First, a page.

Australian chances at Congressional
BY Bruce Young | US PGA Tour | 2011 US Open | Preview | 15 Jun 2011
Australia’s eleven man contingent at this year’s US Open is not as many as the record number of 14 at Pinehurst in 2005 but with three of those golfers having finished inside the top four at the opening major of the year at Augusta National, their presence has not escaped attention.
Adam Scott became the early story of the week when news broke that he had secured the services of Tiger Wood’s caddie Steve Williams. At a time when most of the players were still arriving into Washington it became big news but other stories have now taken over.
Let’s look at the Australians, some of their background and how they might perform this week.
Jason Day is now Australia’s highest ranked player – and with a bullet as the saying goes. He is playing in his very first US Open but in the three career major championships he has played to date he has made the cut in all three and contended in two. Day has played well in 2011 and has been in contention in nearly every event he has played in recent weeks. Personal issues and a desire for the batteries to be recharged would see him taking the last two weeks off but he has already shown he can handle new situations and this week offers yet another chance.
Adam Scott – has played only sparingly since his superb finish at Augusta National and his results have not been encouraging but that might be reading too much into it. Scott has a poor record in this event with a best of just 21st in nine starts. There is a new dynamic to Scott now though with the long putter now a natural part of his arsenal and he stands a good chance of significantly improving on that record.
Geoff Ogilvy – Has experienced a frustrating season to date with injury but as a previous winner he deserves respect at least. After initially cutting his finger in Hawaii and an enforced break to recover from shoulder injury, he played last week in Memphis and was not all that convincing. While I would not dismiss his chances of playing well it is a little hard to be convinced of his chances of contending.
Robert Allenby – Has played a little better than his results suggest of late. In talking with him yesterday he is more than happy with his game at present highlighted by an encouraging weekend in Memphis where weekend rounds of 67 and 67 had him as the leading Australian. Off course issues have preoccupied much of his thoughts of late but yesterday he seemed focused and ready for the task. This golf course suits his shot shape as his results at Congressional in PGA Tour events have shown. He has finished 3rd and 6th in recent AT&T National events at this fine venue. This is his 14th US Open so he will lack for nothing in experience.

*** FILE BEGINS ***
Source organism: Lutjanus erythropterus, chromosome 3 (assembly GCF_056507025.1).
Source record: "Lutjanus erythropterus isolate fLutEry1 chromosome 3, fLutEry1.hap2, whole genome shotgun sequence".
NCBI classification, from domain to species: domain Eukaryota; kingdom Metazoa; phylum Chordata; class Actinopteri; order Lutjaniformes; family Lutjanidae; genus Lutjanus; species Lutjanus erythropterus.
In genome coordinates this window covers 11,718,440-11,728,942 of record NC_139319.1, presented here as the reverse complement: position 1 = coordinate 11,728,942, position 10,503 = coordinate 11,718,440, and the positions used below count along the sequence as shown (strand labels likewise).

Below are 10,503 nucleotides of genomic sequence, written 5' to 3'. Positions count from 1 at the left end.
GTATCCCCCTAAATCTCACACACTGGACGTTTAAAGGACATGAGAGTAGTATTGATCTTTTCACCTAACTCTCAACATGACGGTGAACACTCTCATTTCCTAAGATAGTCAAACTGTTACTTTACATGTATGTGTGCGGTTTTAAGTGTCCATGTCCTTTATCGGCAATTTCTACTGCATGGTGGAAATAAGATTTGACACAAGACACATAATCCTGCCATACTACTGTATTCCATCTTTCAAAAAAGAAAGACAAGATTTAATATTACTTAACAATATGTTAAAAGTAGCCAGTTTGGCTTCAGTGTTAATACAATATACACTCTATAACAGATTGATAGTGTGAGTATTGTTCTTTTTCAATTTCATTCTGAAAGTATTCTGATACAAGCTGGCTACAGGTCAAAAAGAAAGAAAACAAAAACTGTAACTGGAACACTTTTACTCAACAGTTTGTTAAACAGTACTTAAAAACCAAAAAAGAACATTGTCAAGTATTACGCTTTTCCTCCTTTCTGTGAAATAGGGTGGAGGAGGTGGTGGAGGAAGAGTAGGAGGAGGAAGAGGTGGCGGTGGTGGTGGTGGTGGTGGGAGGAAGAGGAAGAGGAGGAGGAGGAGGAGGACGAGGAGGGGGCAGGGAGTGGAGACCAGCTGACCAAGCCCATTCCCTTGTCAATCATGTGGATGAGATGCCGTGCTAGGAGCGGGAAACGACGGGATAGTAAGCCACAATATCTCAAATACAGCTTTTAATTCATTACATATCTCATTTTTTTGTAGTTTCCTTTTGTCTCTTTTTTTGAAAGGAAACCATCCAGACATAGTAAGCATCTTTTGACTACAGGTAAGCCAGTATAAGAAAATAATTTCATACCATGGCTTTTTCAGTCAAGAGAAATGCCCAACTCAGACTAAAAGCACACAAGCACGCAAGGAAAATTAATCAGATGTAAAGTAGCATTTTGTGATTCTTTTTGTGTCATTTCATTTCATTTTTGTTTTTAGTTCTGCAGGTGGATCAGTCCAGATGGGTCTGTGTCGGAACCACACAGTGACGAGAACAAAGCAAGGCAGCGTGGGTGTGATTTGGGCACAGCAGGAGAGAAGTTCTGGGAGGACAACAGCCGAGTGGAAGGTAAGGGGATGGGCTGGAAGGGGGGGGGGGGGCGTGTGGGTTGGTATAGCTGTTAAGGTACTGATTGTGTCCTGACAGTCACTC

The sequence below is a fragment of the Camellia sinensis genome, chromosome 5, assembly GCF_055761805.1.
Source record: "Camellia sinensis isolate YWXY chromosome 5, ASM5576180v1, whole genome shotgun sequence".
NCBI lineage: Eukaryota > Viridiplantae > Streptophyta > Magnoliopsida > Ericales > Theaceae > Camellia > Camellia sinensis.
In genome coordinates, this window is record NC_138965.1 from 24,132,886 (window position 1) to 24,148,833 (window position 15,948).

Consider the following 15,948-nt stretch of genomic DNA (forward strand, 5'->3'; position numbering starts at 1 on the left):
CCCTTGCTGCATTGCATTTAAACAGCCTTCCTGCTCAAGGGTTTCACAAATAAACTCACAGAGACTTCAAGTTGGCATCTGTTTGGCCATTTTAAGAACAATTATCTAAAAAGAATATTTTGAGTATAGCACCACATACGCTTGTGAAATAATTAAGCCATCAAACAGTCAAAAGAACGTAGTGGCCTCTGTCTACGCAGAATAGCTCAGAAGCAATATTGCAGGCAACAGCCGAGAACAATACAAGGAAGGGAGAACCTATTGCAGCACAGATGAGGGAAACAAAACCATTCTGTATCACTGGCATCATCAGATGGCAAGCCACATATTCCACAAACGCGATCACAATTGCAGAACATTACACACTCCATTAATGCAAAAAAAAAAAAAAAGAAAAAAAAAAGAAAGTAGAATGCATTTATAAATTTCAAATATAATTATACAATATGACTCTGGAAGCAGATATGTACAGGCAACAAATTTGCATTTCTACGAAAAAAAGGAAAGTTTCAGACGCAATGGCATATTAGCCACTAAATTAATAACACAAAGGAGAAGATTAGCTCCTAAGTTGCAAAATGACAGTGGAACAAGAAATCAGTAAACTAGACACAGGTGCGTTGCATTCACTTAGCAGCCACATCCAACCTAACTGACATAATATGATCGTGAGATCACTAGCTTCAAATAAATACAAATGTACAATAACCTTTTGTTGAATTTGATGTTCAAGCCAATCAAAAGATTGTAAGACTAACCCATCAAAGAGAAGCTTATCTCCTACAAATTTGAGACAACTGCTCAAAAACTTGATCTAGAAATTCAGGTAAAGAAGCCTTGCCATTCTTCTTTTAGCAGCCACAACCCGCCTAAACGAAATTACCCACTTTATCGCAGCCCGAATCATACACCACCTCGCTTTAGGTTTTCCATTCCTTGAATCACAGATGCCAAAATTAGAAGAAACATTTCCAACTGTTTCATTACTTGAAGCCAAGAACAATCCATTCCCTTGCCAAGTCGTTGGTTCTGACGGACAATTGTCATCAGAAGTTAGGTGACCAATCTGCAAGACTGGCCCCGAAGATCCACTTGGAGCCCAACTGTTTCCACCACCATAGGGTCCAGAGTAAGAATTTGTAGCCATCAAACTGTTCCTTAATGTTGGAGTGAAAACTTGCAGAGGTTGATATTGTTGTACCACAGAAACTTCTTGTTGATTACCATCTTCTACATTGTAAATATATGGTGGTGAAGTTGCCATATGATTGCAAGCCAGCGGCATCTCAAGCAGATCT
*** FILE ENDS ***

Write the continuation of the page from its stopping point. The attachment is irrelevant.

Aaron Baddeley had to qualify for this year’s event in 2010 but this year he has played his way into the field on merit with some very impressive golf. Baddeley led this event into the final round in 2007 before a final round of 80 saw him finish 13th. His form in 2011 speaks for itself confirmed by the win at Riviera. His chances of being the leading Australian are very good.
Nick O’Hern is the type of player who suits US Open courses and vice-versa. He has made the cut in the three he has played to date including a 6th place finish at Winged Foot. He plays this golf course well having finished 3rd at the AT&T National here and while he sneaks under the radar he has chances of a very good week. His form in 2011 is not great but there has been enough to encourage his fans.
John Senden plays his third US Open but does not have a good record in majors generally despite his game in many ways fitting the model required, especially in terms of his iron play. He has been playing some very good golf of late however and might surprise with a good week.
Marc Leishman – has been a bit of a mixed bag this year with good finishes at Bay Hill and Riviera. He has struggled a little since but a very good opening to the Memorial gives him some hope of a good week. He missed the cut in his only previous US Open last year but this is a young man who was rookie of the year on the PGA Tour two years ago and should improve in his second start in this event and his second start at Congressional.
Greg Chalmers – just scrapped into the field via a playoff for one of the final spots in Sectional Qualifying in Dallas. Surprisingly, for a man who played his first major in 1998, this is only Chalmers’ second US Open. He has not played this course in tournament play previously but is playing some nice golf in 2011 including two 8th place finishes earlier in the year and making seven of his last nine cuts. He is a grinding type player and a very good putter which is a great asset in any US Open.
Scott Hend – plays his third US Open and although his preparation has not been ideal he is here and delighted with the chance to play in an event and on a Tour where he wants to be on a more established basis. Hend qualified ten days ago and then rushed to Italy to take advantage of a start at the Italian Open where he missed the cut. He is a strong player, good enough to have finished 3rd in a PGA Tour event several years ago although making the cut will represent a good week for him.
Scott Barr plays in just his second major championship and his first US Open. The Singapore based ACT golfer plies his trade in Asia but gained a start here via Sectional Qualifying in Japan. He was introduced to the course on Monday by Adam Scott and Steve Williams and seemed to soak up everything they had to say. Just to make it to this event is an achievement in itself and, although he will be better for the experience, in talking with him he is certainly not overawed by the occasion.
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